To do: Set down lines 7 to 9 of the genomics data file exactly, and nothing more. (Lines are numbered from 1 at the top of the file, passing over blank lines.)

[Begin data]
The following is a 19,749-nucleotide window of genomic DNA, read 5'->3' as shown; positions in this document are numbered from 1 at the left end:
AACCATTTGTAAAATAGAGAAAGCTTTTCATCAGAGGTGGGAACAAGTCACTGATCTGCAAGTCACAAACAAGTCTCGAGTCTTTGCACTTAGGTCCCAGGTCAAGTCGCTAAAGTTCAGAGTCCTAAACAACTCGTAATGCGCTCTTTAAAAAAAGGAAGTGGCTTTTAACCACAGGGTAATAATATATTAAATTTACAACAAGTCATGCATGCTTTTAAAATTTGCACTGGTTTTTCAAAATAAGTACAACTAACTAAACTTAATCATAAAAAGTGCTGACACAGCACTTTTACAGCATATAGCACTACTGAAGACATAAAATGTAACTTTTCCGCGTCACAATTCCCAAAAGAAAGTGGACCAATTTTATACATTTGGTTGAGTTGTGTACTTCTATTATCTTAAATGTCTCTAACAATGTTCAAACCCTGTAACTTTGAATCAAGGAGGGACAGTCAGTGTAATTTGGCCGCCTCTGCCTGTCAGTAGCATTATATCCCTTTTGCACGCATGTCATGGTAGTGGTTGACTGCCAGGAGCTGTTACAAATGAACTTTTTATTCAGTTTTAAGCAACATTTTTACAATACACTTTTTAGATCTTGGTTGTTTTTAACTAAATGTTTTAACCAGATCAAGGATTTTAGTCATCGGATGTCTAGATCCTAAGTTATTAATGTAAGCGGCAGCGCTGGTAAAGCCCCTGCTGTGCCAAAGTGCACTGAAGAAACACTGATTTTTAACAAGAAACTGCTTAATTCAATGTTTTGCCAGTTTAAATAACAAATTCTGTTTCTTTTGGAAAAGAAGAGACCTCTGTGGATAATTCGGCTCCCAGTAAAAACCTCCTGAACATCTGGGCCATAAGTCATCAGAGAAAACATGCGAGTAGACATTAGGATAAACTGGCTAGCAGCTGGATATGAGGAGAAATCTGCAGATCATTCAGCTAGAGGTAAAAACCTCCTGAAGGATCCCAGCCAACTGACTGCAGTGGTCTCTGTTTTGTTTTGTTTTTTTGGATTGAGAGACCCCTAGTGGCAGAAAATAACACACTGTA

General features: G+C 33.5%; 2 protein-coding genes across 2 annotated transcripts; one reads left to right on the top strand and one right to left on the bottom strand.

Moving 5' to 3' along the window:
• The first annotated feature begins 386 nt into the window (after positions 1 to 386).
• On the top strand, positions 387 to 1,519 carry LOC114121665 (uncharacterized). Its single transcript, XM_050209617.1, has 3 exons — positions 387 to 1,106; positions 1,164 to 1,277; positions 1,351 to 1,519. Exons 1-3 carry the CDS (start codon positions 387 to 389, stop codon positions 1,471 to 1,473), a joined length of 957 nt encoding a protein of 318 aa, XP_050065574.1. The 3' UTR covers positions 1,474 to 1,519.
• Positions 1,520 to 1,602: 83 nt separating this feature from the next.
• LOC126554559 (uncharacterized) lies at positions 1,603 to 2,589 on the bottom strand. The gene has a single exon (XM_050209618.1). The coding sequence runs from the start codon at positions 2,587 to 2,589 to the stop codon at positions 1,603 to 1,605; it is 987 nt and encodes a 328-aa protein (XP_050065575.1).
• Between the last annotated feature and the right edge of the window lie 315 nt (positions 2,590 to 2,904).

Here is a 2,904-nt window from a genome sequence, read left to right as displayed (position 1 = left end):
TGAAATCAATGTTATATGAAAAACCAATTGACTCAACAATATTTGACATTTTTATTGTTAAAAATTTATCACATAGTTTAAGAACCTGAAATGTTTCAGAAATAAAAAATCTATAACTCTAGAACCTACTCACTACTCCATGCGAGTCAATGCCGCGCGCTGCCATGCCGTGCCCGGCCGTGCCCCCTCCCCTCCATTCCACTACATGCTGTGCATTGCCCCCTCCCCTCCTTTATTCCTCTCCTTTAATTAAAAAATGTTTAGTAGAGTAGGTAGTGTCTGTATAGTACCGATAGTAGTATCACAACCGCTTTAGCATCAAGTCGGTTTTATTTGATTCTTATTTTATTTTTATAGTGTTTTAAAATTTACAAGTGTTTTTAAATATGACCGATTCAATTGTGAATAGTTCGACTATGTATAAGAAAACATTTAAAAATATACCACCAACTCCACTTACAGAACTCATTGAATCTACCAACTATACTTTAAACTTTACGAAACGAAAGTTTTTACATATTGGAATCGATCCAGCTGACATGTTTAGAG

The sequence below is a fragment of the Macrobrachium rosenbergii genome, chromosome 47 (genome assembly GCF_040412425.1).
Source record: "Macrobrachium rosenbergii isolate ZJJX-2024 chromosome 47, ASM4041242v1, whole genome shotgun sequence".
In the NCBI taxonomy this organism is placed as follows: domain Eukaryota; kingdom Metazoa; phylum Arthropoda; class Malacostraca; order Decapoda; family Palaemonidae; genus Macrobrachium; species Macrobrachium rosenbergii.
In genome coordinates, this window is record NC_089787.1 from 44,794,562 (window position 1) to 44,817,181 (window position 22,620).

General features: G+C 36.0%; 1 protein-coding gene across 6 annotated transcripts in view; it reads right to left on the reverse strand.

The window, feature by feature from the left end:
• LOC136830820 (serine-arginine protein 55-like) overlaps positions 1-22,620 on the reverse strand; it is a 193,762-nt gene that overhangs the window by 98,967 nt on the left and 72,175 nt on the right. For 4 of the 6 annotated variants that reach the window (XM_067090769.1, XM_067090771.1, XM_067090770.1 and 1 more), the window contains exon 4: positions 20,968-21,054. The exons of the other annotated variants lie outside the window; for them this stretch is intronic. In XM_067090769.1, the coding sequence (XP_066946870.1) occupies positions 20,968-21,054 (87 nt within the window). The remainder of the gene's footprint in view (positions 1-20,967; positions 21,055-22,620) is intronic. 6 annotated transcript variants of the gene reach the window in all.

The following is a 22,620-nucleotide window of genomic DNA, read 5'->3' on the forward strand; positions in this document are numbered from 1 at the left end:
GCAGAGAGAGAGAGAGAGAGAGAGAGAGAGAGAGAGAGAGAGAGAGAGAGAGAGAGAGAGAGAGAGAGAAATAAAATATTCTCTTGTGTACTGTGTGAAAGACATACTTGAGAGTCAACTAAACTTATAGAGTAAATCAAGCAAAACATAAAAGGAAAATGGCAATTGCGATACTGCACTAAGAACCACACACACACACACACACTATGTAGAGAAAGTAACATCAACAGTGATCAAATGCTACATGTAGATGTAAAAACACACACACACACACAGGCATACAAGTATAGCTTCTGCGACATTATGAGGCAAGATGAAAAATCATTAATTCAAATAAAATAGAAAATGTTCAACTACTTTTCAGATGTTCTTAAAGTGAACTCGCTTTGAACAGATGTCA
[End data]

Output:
• Positions 1,520 to 1,602: 83 nt separating this feature from the next.
• LOC126554559 (uncharacterized) lies at positions 1,603 to 2,589 on the bottom strand. The gene has a single exon (XM_050209618.1). The coding sequence runs from the start codon at positions 2,587 to 2,589 to the stop codon at positions 1,603 to 1,605; it is 987 nt and encodes a 328-aa protein (XP_050065575.1).
• Between the last annotated feature and the right edge of the window lie 315 nt (positions 2,590 to 2,904).